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The most dangerous geocache in the world? – Hua Shan (GC1XAM3) – Geocache of the Week

For something like this, you have to spell extreme like this: "XTREEEEEEEMMMMEEEE". Photo by geocacher poizon
For something like this, you have to spell extreme like this: “XTREEEEEEEMMMMEEEE”. Photo by geocacher poizon

Geocache Name:

Hua Shan (GC1XAM3)

Difficulty/Terrain Rating:

2/4

Why this is the Geocache of the Week:

First, to clear things up: we don’t condone taking unnecessary risks in order to find a geocache. No find is worth getting hurt over. And in fact, in order to find this geocache, you don’t have to walk along the precarious pathways bolted into the cliffside. That being said, very few times will you get the chance to do something this cool. And just think of the amazing selfies you could take! The pathways were developed several hundred years ago by those seeking to reach the mountain peaks for their religious significance. In more recent years, this has become a popular tourism spot. The Chinese government has incorporated more safety measures to the vertigo-inducing paths to ensure that everyone gets a chance to safely make the journey. Just google “the most dangerous hike in the world” or “Hua Shan” for plenty of more pictures and info.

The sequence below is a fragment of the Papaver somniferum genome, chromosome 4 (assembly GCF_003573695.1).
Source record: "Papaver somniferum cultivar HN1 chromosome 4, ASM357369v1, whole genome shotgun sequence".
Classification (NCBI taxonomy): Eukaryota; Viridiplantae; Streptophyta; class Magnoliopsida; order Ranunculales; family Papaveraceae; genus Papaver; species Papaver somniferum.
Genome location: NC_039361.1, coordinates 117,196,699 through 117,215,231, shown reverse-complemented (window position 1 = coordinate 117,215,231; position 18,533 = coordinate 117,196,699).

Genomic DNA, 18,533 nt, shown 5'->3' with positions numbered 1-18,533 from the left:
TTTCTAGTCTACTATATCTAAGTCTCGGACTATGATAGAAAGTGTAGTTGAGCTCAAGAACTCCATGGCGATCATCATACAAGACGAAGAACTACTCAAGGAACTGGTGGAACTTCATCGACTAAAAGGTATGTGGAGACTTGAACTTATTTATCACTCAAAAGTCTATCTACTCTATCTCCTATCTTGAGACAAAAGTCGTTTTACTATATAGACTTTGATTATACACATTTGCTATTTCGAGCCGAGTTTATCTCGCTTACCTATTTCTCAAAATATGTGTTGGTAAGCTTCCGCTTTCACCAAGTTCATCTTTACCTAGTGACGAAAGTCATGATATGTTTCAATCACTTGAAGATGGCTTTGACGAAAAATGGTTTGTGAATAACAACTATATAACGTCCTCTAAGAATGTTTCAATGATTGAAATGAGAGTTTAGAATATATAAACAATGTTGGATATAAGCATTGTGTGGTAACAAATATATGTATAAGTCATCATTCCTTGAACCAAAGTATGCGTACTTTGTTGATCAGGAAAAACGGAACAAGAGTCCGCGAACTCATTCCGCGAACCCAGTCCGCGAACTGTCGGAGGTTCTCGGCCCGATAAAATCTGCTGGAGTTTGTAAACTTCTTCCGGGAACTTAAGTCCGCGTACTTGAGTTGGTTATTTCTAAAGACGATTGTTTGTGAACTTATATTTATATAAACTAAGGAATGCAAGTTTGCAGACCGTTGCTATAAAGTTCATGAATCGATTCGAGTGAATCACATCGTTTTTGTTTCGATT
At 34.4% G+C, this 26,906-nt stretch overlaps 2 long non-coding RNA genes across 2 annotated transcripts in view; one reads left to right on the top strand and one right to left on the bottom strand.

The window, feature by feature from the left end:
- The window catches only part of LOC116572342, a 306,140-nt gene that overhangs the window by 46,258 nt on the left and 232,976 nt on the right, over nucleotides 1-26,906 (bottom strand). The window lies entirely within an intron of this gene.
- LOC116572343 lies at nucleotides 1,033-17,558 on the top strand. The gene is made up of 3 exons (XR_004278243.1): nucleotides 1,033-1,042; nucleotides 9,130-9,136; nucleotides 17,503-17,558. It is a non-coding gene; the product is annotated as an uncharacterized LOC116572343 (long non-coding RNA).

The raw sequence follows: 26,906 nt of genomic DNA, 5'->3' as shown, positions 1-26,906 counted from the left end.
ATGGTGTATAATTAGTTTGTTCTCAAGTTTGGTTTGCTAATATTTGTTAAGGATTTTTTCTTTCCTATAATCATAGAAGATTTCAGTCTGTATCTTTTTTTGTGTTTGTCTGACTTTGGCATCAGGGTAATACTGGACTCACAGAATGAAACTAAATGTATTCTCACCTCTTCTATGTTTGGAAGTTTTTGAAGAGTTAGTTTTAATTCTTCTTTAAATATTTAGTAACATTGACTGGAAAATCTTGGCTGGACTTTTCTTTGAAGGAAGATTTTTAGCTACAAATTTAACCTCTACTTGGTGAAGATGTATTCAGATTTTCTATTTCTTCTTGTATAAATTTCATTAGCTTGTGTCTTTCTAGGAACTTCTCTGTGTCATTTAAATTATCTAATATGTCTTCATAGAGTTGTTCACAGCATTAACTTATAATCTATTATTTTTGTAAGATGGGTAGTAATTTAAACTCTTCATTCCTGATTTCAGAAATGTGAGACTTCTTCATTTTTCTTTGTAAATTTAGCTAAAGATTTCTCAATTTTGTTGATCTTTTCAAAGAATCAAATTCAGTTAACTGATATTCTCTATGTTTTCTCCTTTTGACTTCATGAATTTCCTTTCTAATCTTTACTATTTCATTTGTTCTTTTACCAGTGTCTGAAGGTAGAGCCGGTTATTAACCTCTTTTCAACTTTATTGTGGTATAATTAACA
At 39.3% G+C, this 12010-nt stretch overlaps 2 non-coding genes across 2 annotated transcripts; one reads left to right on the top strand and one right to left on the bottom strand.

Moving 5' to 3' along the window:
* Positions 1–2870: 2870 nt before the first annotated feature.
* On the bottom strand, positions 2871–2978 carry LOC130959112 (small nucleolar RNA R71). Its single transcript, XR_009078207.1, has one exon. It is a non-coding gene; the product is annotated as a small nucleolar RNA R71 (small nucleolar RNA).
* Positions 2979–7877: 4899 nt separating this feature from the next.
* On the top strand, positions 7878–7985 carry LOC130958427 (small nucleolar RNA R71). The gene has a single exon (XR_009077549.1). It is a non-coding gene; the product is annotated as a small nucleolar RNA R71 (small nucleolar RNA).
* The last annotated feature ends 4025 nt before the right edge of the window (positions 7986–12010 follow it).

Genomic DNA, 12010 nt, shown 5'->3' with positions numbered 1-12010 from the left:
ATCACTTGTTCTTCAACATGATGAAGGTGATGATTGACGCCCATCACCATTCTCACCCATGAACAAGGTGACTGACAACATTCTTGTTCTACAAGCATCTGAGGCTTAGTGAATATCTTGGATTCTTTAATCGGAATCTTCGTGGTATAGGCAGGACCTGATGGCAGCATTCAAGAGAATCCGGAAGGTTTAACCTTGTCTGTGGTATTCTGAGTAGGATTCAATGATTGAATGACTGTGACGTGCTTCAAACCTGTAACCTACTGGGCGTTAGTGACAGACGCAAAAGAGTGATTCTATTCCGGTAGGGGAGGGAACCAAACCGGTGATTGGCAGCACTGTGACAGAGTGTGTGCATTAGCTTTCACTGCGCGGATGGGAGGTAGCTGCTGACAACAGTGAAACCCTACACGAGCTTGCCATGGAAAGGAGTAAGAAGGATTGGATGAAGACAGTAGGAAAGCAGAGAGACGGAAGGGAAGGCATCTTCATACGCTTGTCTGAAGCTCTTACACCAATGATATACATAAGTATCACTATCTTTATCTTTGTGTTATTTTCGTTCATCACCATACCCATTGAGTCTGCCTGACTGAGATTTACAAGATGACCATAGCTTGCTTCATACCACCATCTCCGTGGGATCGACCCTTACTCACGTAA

What geocachers are saying:

“Finding this cache was a great adventure. Huashan is a wonderful mountain and we enjoyed our day very much.” – poizon

“This is the cache I have worked mostly to get. 3 hours of climbing stairs. I tried to count the stairs, but I gave up, reaching 1600. I think we climbed more than 2000 steps…Thanks to >>SCK_ARo<< for this cache.” – Lyngerup.dk

“After climbing incredibly many many steps, we found out that we have forgotten to check a photohint, but fortunately we found it anyway. Box was empty, so we tried to fullfill it with travelbugs. Hua Shan cache will be the most precious point of mine!” – GeoEfka